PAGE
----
A problem with the European Community which has been exacerbated by the Euro is that political judgements made after the end of the Second World War are not relevant to the 21st Century. While trading blocks are an economic decision, a political block (aimed at tying Germany into a framework which would prevent it from the belligerence of two world wars and providing Europe with a seat at any political table for many years to come) becomes a heavy weight to bear in a world that is likely to eschew centralization.

 

Vastly improved communications (including air travel) means that real globalization is the norm. Opportunities are now in place for a dramatic de-centralisation of political power in many countries and between them. Even if we need the UN, the WTO and other world-wide organisations, they are based on a 19th Century division based on the nation-state. We witness daily the huge challenges that this brings in places like Sudan or Iraq – nation states drawn by the pencils and rulers of 19th Century European civil servants, where older affiliations strike at the heart of the state philosophy.

 

In developed nations, the struggle is less severe but the economic stresses that are beginning to tear at countries like Greece, Spain (where half of the young people are unemployed), Ireland (the scene of a mass exodus after so many years of its reversal) are leading to a disenfranchisement. Italy, with an unelected government of “technocrats”, is surely not the model for the future – where votes are wasted and bankers rule from the centre.

 

A New Model needed?

 

New Model politics has to take into account the needs of a better-educated and often single-issue motivated people who need politicians that are there for them.

 

The political parties have to show themselves to be free from corruption and independent of being in politics for what they can get out of it.

 

The parties have to work together where needed and confront the problems of the past that means that each party opposes each other.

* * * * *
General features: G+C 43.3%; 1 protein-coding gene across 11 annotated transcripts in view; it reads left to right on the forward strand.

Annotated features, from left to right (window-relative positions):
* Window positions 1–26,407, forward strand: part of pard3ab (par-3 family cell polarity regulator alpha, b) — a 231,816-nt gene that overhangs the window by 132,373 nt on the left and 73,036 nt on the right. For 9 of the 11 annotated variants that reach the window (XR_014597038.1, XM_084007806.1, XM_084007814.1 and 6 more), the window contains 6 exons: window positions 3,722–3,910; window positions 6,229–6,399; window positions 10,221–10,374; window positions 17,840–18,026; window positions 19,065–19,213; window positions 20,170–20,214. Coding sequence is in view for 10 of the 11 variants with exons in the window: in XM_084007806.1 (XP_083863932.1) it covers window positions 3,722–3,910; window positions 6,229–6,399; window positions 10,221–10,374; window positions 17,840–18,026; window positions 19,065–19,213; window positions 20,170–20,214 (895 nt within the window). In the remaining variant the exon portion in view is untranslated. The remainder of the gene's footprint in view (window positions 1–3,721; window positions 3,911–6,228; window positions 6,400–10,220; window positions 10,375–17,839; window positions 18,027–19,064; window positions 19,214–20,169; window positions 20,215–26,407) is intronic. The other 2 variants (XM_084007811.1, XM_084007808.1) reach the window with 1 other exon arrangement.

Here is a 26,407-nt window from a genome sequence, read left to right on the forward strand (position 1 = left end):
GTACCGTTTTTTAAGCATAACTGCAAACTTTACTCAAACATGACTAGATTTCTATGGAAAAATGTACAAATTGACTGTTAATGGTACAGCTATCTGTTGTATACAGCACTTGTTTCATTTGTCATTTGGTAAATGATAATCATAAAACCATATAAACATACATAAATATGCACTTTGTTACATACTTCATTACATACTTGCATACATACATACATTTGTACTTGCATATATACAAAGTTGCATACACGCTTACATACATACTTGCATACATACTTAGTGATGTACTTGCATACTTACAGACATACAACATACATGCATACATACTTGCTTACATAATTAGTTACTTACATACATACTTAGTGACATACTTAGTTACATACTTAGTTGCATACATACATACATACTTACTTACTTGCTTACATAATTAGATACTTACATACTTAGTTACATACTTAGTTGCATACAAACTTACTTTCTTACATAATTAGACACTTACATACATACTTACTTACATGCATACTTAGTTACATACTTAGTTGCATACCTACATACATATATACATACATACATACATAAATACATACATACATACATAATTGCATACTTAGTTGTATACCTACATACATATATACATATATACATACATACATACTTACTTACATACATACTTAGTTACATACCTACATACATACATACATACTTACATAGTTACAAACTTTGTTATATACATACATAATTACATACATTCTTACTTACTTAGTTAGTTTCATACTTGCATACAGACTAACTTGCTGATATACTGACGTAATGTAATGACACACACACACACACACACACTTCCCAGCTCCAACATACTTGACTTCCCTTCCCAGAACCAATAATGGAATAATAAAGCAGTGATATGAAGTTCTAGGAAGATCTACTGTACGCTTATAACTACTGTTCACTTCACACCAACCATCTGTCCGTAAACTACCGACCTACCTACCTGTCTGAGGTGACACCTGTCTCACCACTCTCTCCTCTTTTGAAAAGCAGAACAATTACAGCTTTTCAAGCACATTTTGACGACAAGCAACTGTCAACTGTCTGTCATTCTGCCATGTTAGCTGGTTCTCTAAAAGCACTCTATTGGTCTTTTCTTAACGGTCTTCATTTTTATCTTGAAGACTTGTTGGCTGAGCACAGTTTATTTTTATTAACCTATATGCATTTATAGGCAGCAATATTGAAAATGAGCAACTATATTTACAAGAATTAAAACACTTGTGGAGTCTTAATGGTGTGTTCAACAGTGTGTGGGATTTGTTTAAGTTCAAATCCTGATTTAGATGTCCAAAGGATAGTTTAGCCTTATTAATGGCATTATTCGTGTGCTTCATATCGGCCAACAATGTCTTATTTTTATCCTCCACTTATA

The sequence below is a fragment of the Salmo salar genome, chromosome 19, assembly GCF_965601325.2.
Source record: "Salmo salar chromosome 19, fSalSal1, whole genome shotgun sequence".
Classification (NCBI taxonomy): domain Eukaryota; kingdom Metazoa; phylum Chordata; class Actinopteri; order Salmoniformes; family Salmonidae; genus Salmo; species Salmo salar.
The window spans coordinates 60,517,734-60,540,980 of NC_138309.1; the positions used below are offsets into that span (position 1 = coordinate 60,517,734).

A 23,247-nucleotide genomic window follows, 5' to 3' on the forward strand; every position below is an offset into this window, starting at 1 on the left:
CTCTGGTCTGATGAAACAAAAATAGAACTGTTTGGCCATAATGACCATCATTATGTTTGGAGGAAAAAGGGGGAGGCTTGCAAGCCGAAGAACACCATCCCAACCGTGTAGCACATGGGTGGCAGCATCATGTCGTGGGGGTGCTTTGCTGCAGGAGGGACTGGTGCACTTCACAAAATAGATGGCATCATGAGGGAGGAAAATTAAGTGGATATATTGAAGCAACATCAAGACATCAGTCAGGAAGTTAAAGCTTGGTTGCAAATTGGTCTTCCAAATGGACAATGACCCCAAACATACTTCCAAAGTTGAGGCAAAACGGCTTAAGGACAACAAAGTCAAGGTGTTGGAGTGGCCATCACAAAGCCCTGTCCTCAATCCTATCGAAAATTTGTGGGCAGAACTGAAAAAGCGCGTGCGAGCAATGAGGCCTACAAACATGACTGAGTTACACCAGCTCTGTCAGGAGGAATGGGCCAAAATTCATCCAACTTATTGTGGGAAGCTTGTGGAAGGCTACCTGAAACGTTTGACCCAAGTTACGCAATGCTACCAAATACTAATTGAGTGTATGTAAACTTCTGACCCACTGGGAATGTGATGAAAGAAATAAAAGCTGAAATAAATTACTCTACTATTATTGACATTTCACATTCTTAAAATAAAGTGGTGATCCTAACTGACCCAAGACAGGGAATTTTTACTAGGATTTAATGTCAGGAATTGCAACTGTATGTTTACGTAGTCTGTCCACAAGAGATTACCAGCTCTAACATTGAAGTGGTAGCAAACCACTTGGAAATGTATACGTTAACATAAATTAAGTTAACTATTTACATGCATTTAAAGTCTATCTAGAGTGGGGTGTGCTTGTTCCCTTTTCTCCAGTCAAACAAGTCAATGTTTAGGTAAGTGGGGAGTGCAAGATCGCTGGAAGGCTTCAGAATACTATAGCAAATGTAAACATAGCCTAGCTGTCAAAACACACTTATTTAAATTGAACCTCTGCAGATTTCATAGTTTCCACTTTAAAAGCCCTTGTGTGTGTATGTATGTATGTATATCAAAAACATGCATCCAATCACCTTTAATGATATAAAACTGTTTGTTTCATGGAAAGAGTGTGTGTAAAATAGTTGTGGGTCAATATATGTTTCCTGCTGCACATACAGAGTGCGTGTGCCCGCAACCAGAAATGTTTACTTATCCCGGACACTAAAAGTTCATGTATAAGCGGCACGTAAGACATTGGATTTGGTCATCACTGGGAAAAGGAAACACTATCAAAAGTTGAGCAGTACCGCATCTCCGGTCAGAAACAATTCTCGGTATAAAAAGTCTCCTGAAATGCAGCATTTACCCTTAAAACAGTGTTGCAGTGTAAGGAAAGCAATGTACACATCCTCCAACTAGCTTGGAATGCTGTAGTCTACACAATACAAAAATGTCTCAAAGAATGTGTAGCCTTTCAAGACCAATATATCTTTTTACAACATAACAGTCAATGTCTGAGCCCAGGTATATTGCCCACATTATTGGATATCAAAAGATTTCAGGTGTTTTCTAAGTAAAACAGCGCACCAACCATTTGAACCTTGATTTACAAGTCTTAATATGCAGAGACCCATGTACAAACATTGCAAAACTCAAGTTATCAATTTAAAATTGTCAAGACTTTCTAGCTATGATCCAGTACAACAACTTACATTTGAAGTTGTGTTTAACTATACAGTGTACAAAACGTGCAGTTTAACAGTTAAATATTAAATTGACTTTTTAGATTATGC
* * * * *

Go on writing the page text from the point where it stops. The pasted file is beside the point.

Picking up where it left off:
In the UK, this has been shown very clearly when, after a hundred years of parties being set up to oppose others, the Coalition of Tories and Liberal Democrats is set upon by many (especially a quixotic press) because they are trying to work together!

 

This is likely to be the norm. It means that coalitions will be the norm. This will be the political “new normal” to go with the new normal posited for our economic future.

 

Single-issues dominate our thinking and generate enthusiasm more than any political party in the developed world. It is only where democracy is new that parties with major and wide-ranging programmes gain real enthusiasm – which is usually dissipated quickly. Elsewhere, massive disenfranchisement is continuous and leads to a dissatisfaction with politics and politicians.

 

Parties are now the vested interests that need to change. We should see a situation where each party’s manifesto shows clearly what they would do together if that is the way it turns out – not be scared of the prospect because it may lose some votes early on. This is a big change but essential as voters’ (citizens’) needs over single issues dominate and they have no way to select a range of issues from those on offer – only a range of parties with massive ranges of policies.

 

In a world of perceived “choice”, the parties need to change to excite and enthuse or we will suffer the continued estrangement of citizens and political parties that will not result well.